As a result, we are seeing more niche strategies included in portfolios. In Australia, institutional investors are looking outside traditional asset classes to real estate, infrastructure, private equity, hedge funds, global macro strategies, ESG-focused funds and global credit. They are also looking outside of traditional asset managers to provide exposure to these markets. This means greater willingness to unclude offshore asset managers if they are convinced of the value the manager can bring.

The growing role of environmental, social and governance (ESG) factors

The reasons for the institutional embrace of ESG are illuminating. More than half (54%) say that there is alpha, or excess returns, to be found in ESG, and 57% focus on ESG in order to align their assets to organisational values. Even more surprising perhaps is that it’s not all about returns or even their own organization. More than a quarter (28%) of institutions said ESG in order to help make the world a better place.

We are also seeing an evolution in ESG thinking with more institutions integrating sustainable development goals into their portfolio. There is more rigorous thought process around the carbon footprint of an overall portfolio, rather than honing in on specific sectors or companies. For example, a key theme for Mirova, Natixis Investment Managers’ affiliate manager dedicated to sustainable investing, is to identify which companies will likely benefit from the transition from old world reliance on fossil fuels to new world renewables, and to keep their portfolio’s carbon footprint below the 2 degrees agreed by the Paris Agreement. 

Managing investor expectations in 2020

When asked about investors’ expectations for 2020, many institutions expressed concern that investors are not as acutely aware of the risks on the horizon as they should be, nor of the necessity of shifting portfolio allocations to more ‘risky’ assets in order to meet long-term goals. Over three quarters of institutions said that individual investors have unrealistic return expectations, while a similar amount don’t understand their own risk tolerance and may even liquidate their assets prematurely due to fears of a recession.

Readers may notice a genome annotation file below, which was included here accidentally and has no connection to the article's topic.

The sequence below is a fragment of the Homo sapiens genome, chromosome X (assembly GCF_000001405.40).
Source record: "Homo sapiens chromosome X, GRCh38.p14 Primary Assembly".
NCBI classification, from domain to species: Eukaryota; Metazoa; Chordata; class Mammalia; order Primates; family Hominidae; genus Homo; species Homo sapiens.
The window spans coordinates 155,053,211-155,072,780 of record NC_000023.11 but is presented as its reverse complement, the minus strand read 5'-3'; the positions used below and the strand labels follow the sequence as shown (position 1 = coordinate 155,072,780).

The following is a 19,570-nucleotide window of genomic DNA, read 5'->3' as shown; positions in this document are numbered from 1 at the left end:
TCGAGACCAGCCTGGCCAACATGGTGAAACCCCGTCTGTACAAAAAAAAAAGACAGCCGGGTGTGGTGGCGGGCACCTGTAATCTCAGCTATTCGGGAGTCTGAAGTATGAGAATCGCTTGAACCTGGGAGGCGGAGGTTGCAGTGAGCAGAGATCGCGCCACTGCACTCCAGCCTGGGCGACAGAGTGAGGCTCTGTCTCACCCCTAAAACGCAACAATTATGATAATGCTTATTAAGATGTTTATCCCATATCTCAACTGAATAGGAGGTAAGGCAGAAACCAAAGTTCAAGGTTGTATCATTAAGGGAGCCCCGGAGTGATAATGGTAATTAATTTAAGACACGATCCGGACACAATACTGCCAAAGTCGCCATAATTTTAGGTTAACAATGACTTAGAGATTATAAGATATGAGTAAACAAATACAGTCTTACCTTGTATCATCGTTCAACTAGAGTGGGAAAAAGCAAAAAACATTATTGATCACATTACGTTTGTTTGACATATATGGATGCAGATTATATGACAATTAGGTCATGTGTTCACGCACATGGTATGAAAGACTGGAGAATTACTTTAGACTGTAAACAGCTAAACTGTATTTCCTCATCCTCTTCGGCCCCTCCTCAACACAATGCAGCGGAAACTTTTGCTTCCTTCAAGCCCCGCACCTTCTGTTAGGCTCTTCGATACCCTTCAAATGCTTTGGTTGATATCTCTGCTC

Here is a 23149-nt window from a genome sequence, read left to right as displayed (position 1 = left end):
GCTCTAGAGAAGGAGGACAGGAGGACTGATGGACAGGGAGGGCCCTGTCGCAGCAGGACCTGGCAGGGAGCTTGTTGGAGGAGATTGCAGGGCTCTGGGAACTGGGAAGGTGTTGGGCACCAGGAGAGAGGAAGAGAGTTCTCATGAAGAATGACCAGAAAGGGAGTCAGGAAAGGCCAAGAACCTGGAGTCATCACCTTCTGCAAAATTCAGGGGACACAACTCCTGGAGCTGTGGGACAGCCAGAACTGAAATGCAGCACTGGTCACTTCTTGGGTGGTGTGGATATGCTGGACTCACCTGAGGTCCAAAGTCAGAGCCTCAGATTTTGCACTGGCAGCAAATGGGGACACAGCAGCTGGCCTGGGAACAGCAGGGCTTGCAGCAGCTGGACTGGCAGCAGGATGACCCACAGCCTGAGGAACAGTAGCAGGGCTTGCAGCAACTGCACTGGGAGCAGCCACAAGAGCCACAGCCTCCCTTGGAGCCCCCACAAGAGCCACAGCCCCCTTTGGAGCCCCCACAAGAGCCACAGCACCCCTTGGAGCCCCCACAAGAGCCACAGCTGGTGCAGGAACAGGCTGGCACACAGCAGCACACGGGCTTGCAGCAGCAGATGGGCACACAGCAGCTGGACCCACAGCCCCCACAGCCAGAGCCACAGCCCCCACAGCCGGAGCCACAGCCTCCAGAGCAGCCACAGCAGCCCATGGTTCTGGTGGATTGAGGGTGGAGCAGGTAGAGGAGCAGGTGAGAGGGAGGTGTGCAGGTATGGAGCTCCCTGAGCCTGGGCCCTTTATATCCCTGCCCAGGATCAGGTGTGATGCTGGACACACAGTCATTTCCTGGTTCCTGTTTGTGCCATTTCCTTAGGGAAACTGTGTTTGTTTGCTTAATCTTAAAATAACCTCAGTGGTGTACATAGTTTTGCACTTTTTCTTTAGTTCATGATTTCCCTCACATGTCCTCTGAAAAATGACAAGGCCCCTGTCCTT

The survey also revealed the tendency of individual investors to focus too heavily on short-term results. This problem, prevalent in Australia, can mean losing sight of the importance of staying invested for the long-term.

Education is key. Investment managers are taking steps to fully inform their investors about risk and return and the importance of diversification and active management. Our industry needs to rebuild trust post the Royal Commission, and we need to offer investors credible solutions at a reasonable price.

Investors need to tune out market noise, build meaningful positions within their portfolios and invest with conviction over the long term. Keeping a close eye on market conditions, maintaining a truly diversified portfolio – with a mixture of traditional assets and non-traditional assets – is the best way to help investors achieve their long-term goals.


Louise Watson is Managing Director at Natixis Investment Managers Australia. This article is general information and does not consider the circumstances of any investor.